One thing that’s hard to deny is that if you get an accredited college degree, you should make more money. There are always exceptions. You might do something like become a truck driver. That requires no college degree, and you can make a pretty decent salary.
For the most part, though, more education equals more money, and a college degree is part of what gets you there. You may feel like you have the aptitude to graduate from college as you get close to finishing high school. But what if you don’t have relatives that can help you with the cost, assuming you can get into a university?
You can always look into scholarships, but aside from that, student loans are probably the most attractive option. Are they worth it? Let’s examine that question in detail right now.
College Opens Up Doors for You
Students about to graduate from high school need to think about their future. It’s one thing if you have parents with unlimited resources. Getting them to pay for your schooling should be easy enough if you’re in that position.
If that happens, you might get a degree that allows you to work in IT. You can learn about identity management and all other features of this modern field. You could also get a degree that allows you to get into the medical field, practice law, or some other area with plentiful jobs and high salaries.
The point is that without a college degree, those opportunities simply aren’t there. If you want to get into certain niches, you have to go to college, so you might be willing to look into student loans for that reason. It’s all about what job you envision for yourself as you progress further into adulthood.
Student Loans Mean Taking on Adult Responsibilities
Student loan forgiveness is definitely in the news a lot lately. That is because of the pandemic, which has made it harder than ever for millions of individuals with student loans to pay on time.
President Biden has pushed back student loan payments again, so anyone who has those bills can breathe an audible sigh of relief, at least until May of 2022. However, you should understand that those deferments apply only to loans the federal government issued. Those who received student loans from private companies still have to pay.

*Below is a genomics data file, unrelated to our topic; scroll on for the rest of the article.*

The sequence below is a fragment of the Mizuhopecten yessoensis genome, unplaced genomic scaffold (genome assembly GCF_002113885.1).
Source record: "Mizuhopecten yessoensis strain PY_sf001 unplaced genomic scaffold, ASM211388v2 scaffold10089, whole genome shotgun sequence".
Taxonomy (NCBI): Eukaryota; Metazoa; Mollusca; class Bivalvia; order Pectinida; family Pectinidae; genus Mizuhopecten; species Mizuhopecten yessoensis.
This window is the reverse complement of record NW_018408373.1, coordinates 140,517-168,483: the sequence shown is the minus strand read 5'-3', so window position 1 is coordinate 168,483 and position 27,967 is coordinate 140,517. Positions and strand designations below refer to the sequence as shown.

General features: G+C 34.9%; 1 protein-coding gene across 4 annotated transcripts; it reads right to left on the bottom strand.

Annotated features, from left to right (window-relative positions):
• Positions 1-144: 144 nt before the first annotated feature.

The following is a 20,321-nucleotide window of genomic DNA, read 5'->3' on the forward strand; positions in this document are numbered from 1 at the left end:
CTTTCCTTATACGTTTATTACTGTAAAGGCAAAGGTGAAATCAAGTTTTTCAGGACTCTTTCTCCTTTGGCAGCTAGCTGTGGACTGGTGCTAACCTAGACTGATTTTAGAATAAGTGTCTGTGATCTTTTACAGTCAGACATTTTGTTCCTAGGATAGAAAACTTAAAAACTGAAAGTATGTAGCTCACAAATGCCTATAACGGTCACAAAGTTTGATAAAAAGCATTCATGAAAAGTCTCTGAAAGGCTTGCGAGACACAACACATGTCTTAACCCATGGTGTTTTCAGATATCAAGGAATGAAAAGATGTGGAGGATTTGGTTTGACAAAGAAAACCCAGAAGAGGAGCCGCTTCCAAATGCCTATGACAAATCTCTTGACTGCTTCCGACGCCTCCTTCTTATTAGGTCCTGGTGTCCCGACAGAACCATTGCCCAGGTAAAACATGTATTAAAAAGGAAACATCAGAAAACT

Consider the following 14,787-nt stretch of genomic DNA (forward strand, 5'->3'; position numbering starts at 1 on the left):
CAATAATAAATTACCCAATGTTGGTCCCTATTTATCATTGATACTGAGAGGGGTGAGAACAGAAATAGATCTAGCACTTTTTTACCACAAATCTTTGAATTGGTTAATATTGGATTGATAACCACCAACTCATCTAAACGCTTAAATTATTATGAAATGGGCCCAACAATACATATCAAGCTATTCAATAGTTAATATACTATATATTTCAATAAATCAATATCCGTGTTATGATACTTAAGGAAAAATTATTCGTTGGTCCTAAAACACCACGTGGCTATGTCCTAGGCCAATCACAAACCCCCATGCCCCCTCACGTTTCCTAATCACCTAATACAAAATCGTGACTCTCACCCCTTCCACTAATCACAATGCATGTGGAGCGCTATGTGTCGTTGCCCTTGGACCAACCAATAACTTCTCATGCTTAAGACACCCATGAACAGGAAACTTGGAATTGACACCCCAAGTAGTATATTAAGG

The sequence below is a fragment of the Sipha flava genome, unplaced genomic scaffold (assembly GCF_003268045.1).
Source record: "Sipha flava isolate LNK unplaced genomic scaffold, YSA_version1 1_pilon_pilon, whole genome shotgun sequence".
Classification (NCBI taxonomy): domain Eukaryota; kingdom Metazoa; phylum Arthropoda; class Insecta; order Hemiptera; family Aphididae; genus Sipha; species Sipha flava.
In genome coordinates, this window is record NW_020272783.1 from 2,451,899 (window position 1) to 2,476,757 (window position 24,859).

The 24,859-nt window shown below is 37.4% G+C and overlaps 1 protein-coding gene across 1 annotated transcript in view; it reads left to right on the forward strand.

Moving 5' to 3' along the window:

The reason this matters is that if you’re going to take on student loans to cover your continued education, you must understand that you’re agreeing to a real adult responsibility. Whether you get that loan from the federal government or another source, you will have to pay back the money eventually. That might be anywhere from 10-25 years later, but that day will come around, even if it seems at this moment like it will never come.
Think About What Student Loan Debt Means
College is expensive. The idea is that you take out the student loan, get your degree using that money, and then enter a field that will pay you more. Over time, you can pay off that loan, bit by bit.
It works like that for many people. However, others struggle to get a high-paying job, even if they receive a college degree and enter the field they want. That’s because the cost of living is so high in many cities and states.
What happens is that some people default on their student loans because they simply are not making enough money to pay them back while still covering other necessities, like rent, mortgage payments, utility bills, etc. That is because inflation continues unchecked, but minimum wage remains stagnant. It’s sometimes hard to find jobs that pay an actual living wage, even with that college degree to help you.
Is a Student Loan Worth It?
All of this should not necessarily deter you from getting a student loan if you want to pursue higher learning. It is still probably your best chance to land a job with a higher salary if your relatives or scholarships can’t help you cover tuition.
Still, remember that defaulting on your student loan, if it ever happens, can significantly impact your life. It hurts your credit rating, and the entity that issued the loan can garnish your salary until you pay them back in full.
Weigh your options carefully if you’re about to graduate from high school or you’re an older adult thinking about pursuing your college education.